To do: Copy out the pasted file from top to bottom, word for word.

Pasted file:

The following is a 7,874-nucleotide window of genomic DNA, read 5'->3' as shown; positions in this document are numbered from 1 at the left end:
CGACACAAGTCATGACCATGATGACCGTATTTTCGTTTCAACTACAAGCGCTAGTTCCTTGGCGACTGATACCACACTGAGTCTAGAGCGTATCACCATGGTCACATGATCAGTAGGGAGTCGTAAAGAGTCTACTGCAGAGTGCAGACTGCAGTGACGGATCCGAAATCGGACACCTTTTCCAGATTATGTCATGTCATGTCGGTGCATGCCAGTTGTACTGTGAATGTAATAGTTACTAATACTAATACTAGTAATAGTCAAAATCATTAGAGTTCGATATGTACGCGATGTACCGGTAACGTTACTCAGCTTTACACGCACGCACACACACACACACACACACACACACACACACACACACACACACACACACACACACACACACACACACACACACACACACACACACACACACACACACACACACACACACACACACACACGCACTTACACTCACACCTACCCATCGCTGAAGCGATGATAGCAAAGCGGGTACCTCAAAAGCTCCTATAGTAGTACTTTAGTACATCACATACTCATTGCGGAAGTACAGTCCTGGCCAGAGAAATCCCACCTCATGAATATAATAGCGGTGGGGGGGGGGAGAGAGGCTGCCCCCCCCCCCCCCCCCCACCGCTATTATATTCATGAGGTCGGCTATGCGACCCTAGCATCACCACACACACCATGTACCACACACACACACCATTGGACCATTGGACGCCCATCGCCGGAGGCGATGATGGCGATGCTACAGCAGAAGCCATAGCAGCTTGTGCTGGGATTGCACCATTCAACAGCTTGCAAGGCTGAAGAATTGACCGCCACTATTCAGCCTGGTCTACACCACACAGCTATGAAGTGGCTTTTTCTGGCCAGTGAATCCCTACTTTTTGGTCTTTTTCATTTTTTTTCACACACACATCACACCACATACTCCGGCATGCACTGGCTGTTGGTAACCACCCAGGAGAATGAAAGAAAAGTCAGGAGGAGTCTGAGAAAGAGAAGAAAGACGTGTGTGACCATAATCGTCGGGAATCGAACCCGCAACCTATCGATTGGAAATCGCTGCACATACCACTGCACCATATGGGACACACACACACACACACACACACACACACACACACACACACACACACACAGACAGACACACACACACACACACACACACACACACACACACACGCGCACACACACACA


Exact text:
The following is a 7,874-nucleotide window of genomic DNA, read 5'->3' as shown; positions in this document are numbered from 1 at the left end:
CGACACAAGTCATGACCATGATGACCGTATTTTCGTTTCAACTACAAGCGCTAGTTCCTTGGCGACTGATACCACACTGAGTCTAGAGCGTATCACCATGGTCACATGATCAGTAGGGAGTCGTAAAGAGTCTACTGCAGAGTGCAGACTGCAGTGACGGATCCGAAATCGGACACCTTTTCCAGATTATGTCATGTCATGTCGGTGCATGCCAGTTGTACTGTGAATGTAATAGTTACTAATACTAATACTAGTAATAGTCAAAATCATTAGAGTTCGATATGTACGCGATGTACCGGTAACGTTACTCAGCTTTACACGCACGCACACACACACACACACACACACACACACACACACACACACACACACACACACACACACACACACACACACACACACACACACACACACACACACACACACACACACACACACACACACACGCACTTACACTCACACCTACCCATCGCTGAAGCGATGATAGCAAAGCGGGTACCTCAAAAGCTCCTATAGTAGTACTTTAGTACATCACATACTCATTGCGGAAGTACAGTCCTGGCCAGAGAAATCCCACCTCATGAATATAATAGCGGTGGGGGGGGGGAGAGAGGCTGCCCCCCCCCCCCCCCCCCACCGCTATTATATTCATGAGGTCGGCTATGCGACCCTAGCATCACCACACACACCATGTACCACACACACACACCATTGGACCATTGGACGCCCATCGCCGGAGGCGATGATGGCGATGCTACAGCAGAAGCCATAGCAGCTTGTGCTGGGATTGCACCATTCAACAGCTTGCAAGGCTGAAGAATTGACCGCCACTATTCAGCCTGGTCTACACCACACAGCTATGAAGTGGCTTTTTCTGGCCAGTGAATCCCTACTTTTTGGTCTTTTTCATTTTTTTTCACACACACATCACACCACATACTCCGGCATGCACTGGCTGTTGGTAACCACCCAGGAGAATGAAAGAAAAGTCAGGAGGAGTCTGAGAAAGAGAAGAAAGACGTGTGTGACCATAATCGTCGGGAATCGAACCCGCAACCTATCGATTGGAAATCGCTGCACATACCACTGCACCATATGGGACACACACACACACACACACACACACACACACACACACACACACACACACAGACAGACACACACACACACACACACACACACACACACACACACGCGCACACACACACA